Fire that employee for complaining about wages at your own peril revisited

by Michael Haberman on May 7, 2018 · 0 comments


Firing an employee for complaining about their wages will violated two laws.

Firing an employee for complaining about their wages will violated two laws.

I read an article about a cocktail waitress who was fired for “not getting along with management” because she complained in an employee meeting about uniforms, the cold temperature, a lack of benefits, and reduced pay for special events. Management must have thought she was a pain, so they fired her two days later. That was a big mistake! She was protected in those activities under the National Labor Relations Act. All those things she mentioned were protected subjects for employees to discuss, even when they are not covered by a union. This post published three years ago gives further examples of the protections employee are accorded.

Employees have probably complained about wages since there have been wages. As a result laws have been created that protect the right to complain. Today any employer who wants to fire an employee for complaining about their pay does so at their own peril.

Two laws

There are two laws that protect the rights of employees to complain about their wages. The first of these has received a great deal of attention of late. The National Labor Relations Act, Section 7 gives covered employees the right to engage in the “protected concerted activity” of discussing wages, hours and working conditions. As long as two or more employees wish to discuss wages for the purpose of improving wages they are protected from doing so. Firing those employees results in a violation of the NLRA that may result in reinstatement and back pay for the fired employees and may get the company some unwanted attention from a union.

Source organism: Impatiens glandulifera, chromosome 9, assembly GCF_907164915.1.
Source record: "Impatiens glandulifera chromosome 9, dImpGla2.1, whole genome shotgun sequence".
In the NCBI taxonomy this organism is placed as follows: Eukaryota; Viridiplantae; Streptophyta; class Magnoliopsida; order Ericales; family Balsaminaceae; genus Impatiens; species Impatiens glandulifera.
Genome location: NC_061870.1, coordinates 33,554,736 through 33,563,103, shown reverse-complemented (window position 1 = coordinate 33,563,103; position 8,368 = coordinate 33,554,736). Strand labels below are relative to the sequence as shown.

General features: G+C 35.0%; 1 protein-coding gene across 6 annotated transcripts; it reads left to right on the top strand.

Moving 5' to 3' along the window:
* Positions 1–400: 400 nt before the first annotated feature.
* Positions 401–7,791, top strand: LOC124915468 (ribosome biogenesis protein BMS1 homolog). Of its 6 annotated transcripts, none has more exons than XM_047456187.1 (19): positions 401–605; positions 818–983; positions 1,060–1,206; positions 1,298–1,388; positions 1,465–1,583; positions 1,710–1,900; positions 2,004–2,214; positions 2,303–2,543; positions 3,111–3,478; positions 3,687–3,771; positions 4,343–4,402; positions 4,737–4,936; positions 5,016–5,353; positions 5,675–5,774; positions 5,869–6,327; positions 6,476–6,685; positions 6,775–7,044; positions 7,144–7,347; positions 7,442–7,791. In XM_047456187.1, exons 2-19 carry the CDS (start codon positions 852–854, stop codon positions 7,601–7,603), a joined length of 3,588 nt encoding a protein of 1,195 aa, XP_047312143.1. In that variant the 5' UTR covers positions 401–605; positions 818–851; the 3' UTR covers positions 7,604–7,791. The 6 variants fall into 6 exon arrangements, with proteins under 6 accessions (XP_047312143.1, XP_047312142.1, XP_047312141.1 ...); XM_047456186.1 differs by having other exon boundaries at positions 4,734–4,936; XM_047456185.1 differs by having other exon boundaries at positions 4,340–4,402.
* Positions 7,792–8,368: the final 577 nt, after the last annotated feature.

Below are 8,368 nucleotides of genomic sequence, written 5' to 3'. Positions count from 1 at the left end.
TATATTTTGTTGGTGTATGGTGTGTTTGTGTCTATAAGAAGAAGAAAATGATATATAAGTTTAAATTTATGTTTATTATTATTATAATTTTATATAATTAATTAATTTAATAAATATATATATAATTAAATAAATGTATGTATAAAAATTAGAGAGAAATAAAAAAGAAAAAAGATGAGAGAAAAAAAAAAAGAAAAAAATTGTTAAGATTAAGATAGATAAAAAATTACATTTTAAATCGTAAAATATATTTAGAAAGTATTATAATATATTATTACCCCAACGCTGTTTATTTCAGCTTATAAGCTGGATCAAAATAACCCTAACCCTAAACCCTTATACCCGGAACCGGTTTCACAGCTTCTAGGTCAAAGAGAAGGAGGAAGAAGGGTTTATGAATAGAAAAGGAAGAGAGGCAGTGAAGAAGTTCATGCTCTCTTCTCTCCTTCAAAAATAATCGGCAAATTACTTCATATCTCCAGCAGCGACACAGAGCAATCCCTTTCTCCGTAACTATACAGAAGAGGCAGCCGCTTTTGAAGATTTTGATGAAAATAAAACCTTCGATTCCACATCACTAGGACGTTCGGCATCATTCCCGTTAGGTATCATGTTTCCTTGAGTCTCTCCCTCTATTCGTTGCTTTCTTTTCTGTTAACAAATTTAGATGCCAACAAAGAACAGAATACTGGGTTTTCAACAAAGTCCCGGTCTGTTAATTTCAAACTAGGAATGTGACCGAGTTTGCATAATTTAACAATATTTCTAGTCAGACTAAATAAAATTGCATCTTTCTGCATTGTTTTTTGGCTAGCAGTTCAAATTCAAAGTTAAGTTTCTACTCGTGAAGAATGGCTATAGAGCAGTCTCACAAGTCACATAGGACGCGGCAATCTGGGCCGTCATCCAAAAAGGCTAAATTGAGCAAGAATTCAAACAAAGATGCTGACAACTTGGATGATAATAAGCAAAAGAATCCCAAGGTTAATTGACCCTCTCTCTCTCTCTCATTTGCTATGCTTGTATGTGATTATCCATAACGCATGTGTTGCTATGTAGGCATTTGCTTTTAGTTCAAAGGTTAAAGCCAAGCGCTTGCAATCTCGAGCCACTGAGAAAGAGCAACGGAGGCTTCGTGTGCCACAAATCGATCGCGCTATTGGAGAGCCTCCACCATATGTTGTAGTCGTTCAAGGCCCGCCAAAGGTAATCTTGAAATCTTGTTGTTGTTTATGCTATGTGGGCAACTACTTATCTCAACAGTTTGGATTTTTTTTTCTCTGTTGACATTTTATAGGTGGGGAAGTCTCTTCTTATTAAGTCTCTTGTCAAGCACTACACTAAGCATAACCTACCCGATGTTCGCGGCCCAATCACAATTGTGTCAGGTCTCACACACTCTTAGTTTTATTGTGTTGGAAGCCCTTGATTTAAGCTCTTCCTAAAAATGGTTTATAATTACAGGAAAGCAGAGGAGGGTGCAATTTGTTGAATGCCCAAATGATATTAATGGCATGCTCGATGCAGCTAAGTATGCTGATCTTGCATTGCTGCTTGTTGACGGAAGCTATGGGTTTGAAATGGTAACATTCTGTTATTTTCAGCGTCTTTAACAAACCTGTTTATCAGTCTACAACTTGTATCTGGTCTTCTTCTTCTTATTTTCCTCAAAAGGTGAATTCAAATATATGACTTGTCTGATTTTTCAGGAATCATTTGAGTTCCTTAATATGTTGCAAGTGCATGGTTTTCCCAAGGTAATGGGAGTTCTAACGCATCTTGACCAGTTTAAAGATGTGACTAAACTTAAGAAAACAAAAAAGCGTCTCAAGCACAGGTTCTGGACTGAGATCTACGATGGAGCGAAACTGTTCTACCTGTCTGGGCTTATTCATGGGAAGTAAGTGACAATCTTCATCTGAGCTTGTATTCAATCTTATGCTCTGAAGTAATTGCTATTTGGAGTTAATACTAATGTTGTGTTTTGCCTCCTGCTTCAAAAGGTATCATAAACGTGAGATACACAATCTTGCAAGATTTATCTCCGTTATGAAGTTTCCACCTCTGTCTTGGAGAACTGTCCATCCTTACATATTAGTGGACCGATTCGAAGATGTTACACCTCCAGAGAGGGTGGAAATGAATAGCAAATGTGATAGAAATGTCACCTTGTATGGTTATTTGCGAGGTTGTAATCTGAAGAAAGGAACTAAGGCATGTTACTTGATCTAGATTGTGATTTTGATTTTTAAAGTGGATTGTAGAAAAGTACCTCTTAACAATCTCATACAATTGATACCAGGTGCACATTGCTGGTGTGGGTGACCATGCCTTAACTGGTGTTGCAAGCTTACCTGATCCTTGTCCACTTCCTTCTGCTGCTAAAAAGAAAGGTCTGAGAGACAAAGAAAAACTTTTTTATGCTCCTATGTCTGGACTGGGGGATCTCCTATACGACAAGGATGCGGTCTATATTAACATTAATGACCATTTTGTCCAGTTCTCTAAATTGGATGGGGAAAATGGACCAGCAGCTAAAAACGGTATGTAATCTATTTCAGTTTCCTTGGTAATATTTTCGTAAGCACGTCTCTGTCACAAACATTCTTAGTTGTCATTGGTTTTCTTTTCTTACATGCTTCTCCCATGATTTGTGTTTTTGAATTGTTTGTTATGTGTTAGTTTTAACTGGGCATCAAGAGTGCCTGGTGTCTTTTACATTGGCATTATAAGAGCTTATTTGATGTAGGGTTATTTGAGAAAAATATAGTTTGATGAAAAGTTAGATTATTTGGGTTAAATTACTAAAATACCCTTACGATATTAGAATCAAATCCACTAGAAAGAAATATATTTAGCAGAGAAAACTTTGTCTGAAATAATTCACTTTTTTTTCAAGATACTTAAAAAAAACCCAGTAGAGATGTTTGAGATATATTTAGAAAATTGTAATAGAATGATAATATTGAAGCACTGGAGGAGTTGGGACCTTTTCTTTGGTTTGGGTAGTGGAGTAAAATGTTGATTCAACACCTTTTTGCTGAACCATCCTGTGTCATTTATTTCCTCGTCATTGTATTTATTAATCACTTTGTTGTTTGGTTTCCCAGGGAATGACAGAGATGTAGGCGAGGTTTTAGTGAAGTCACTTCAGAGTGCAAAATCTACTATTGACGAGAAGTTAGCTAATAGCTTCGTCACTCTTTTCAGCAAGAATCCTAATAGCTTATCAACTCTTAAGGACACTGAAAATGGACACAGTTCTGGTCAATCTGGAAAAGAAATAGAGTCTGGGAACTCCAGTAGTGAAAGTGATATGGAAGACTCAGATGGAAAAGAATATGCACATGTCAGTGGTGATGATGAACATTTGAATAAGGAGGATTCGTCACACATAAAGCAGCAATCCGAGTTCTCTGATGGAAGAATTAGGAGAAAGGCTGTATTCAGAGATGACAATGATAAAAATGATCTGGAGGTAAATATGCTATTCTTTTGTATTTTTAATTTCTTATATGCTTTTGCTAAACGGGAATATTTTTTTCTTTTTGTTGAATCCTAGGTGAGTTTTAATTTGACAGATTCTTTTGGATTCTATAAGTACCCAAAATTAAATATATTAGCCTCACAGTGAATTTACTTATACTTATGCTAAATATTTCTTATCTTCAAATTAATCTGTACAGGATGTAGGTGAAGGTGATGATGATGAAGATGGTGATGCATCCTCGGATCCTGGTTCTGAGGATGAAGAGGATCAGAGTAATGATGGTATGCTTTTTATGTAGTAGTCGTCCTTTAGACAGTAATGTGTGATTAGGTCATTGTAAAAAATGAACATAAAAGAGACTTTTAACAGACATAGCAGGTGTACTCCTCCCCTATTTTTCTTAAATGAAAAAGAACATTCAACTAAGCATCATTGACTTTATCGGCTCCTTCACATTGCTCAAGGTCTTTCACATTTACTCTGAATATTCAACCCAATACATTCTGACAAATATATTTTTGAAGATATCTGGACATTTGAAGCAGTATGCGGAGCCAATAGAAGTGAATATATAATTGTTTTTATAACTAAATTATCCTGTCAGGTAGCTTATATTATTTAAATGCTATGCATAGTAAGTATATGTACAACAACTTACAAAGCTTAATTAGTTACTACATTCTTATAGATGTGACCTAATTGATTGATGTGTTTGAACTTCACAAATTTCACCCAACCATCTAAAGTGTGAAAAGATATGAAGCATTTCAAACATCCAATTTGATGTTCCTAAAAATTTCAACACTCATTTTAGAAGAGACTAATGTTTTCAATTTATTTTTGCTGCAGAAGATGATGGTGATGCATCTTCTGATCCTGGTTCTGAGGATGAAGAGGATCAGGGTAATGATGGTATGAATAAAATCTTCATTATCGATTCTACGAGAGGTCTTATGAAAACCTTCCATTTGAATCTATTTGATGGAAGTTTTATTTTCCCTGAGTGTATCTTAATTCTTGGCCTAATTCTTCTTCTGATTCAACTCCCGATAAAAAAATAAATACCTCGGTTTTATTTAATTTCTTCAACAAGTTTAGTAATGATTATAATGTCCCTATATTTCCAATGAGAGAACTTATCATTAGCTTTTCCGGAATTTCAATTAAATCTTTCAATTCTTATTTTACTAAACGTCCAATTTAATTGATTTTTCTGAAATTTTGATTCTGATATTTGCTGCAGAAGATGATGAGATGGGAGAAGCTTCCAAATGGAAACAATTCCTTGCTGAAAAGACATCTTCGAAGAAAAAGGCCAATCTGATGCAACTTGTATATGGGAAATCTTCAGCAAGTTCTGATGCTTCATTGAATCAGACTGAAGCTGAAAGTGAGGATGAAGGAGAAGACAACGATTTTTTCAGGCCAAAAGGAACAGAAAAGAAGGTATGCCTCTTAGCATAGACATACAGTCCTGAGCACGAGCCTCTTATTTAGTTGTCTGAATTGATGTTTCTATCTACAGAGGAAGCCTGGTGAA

However, not all employees are covered by the NLRA. Management employees, supervisors and HR employees are not covered by this act and thus don’t have that protection. However, they do have some protection under the Fair Labor Standards Act.

Retaliation provision

Under the FLSA there is a provision that protects employees who have been terminated for complaining about their pay. It has always been the case that if an employee went to the Wage and Hour division of the USDOL to file a complaint and were subsequently fired the company could be charged with retaliation and sued. Now however, the Second Circuit of the US Court of Appeals has ruled that a complaint does not have to be filed with a government agency to be protected. The act of simply complaining to an employer is enough to invoke the protection against retaliation in the FLSA. This puts the Second Circuit in agreement with the First and Ninth Circuits, thus making it likely that this stance will become much more widespread.

Just bad HR

In my opinion firing employees for complaining about their pay is just bad HR to begin with. If employees have those complaints it is something that needs to be listened to and dealt with in order to improve relations with those employees. If you have just a single employee who is a chronic complainer there will different opportunities to deal with the employee other than firing them over wage complaints.

The wisest course of action is to recognize that you have a problem, address the problem and try to determine a solution that will make everyone happy. Retaliation just leads to lawsuits.


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